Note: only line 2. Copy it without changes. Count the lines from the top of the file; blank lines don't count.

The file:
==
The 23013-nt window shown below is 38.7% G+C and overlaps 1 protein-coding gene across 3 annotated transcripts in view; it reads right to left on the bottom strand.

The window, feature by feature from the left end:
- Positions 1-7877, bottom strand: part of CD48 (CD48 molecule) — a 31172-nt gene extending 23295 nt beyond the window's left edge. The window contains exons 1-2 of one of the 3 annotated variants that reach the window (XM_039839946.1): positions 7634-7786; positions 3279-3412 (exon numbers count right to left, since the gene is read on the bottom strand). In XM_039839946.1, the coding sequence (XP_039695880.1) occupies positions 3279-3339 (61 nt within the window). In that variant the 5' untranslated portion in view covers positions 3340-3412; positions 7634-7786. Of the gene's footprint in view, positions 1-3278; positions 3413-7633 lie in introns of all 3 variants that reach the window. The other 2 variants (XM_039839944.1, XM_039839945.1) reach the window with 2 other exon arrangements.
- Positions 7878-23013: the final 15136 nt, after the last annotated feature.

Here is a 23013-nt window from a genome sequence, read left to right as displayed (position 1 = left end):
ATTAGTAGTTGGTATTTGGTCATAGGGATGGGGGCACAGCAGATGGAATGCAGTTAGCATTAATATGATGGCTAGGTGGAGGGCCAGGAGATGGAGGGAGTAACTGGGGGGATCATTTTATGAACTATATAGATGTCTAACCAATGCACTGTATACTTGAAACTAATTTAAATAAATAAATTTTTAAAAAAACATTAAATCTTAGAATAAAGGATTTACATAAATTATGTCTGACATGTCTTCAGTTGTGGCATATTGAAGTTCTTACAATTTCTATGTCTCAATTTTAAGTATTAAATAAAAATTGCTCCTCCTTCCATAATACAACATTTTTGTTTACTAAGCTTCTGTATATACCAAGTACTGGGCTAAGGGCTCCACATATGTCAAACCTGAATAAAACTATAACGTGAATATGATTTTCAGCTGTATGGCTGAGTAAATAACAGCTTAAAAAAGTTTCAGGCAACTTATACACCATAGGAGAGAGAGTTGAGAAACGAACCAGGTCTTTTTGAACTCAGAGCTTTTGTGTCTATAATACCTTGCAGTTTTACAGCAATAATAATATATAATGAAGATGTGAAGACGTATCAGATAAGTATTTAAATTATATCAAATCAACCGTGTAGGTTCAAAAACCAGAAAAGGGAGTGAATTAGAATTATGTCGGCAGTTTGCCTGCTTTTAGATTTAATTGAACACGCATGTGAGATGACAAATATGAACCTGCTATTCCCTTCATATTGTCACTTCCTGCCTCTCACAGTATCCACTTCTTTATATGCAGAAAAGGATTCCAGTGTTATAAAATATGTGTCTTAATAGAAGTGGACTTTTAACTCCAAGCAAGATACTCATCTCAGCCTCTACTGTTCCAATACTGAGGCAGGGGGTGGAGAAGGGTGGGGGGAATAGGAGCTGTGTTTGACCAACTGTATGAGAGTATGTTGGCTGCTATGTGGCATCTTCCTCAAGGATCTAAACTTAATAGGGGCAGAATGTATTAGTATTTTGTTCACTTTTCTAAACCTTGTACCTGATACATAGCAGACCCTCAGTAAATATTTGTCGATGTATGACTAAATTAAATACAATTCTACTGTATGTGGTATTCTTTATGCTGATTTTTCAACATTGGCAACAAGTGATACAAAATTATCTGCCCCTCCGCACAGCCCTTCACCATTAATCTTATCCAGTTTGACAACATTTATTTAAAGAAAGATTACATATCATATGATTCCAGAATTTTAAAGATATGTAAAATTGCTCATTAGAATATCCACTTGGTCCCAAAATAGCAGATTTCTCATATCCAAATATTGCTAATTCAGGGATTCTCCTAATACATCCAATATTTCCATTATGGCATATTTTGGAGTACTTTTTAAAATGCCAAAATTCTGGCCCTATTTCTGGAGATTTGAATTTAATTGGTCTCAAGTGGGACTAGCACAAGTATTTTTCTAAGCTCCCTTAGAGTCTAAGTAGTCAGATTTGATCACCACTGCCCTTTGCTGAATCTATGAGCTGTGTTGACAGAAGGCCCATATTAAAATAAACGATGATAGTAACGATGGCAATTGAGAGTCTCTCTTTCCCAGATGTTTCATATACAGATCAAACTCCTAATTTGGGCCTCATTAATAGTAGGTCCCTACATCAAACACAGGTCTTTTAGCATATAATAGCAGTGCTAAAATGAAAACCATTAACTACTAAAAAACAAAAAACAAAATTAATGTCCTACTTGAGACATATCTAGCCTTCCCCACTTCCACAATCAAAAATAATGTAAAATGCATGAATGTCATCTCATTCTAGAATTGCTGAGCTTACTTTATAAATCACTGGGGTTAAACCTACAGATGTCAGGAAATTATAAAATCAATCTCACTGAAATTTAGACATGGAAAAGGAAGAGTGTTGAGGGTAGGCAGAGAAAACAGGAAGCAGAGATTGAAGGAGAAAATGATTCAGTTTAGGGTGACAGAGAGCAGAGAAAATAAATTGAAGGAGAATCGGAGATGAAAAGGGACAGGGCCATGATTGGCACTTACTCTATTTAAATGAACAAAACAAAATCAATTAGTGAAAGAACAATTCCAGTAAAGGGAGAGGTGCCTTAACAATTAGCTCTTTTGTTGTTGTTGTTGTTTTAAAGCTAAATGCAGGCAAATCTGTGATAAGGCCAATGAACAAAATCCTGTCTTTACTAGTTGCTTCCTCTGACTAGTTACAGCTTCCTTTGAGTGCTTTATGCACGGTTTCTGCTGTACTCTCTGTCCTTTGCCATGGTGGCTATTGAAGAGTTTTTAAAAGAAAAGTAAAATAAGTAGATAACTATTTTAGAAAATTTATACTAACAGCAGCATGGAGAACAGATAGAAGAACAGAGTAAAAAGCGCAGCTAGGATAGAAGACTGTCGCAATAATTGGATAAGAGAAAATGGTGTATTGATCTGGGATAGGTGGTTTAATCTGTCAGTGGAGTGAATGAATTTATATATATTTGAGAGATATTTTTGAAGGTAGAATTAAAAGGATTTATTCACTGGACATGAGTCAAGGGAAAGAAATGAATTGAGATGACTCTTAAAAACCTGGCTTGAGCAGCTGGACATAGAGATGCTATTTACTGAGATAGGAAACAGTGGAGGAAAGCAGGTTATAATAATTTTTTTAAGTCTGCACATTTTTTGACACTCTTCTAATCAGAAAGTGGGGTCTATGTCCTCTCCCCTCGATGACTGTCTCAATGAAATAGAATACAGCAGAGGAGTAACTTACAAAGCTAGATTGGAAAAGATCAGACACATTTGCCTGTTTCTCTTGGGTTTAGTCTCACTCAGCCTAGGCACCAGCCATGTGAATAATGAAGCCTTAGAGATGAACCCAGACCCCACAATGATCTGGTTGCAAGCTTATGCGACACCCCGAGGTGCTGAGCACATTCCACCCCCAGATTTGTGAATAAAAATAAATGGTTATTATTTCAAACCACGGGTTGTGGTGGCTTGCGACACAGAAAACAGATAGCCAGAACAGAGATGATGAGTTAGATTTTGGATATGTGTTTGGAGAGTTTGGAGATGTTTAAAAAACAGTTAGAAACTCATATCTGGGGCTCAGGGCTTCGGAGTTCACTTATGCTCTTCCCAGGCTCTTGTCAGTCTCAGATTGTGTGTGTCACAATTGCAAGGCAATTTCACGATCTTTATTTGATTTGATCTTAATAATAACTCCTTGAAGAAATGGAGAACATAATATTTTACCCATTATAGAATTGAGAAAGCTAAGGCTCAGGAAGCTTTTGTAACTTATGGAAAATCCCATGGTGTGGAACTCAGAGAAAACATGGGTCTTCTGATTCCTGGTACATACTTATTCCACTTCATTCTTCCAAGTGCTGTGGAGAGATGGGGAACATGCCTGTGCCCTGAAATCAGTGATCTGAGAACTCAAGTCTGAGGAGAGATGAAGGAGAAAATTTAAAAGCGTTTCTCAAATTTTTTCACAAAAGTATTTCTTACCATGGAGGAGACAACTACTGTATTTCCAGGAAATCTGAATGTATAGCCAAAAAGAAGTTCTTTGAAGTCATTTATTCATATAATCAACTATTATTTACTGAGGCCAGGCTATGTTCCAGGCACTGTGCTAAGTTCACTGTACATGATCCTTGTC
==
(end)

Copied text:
The window, feature by feature from the left end: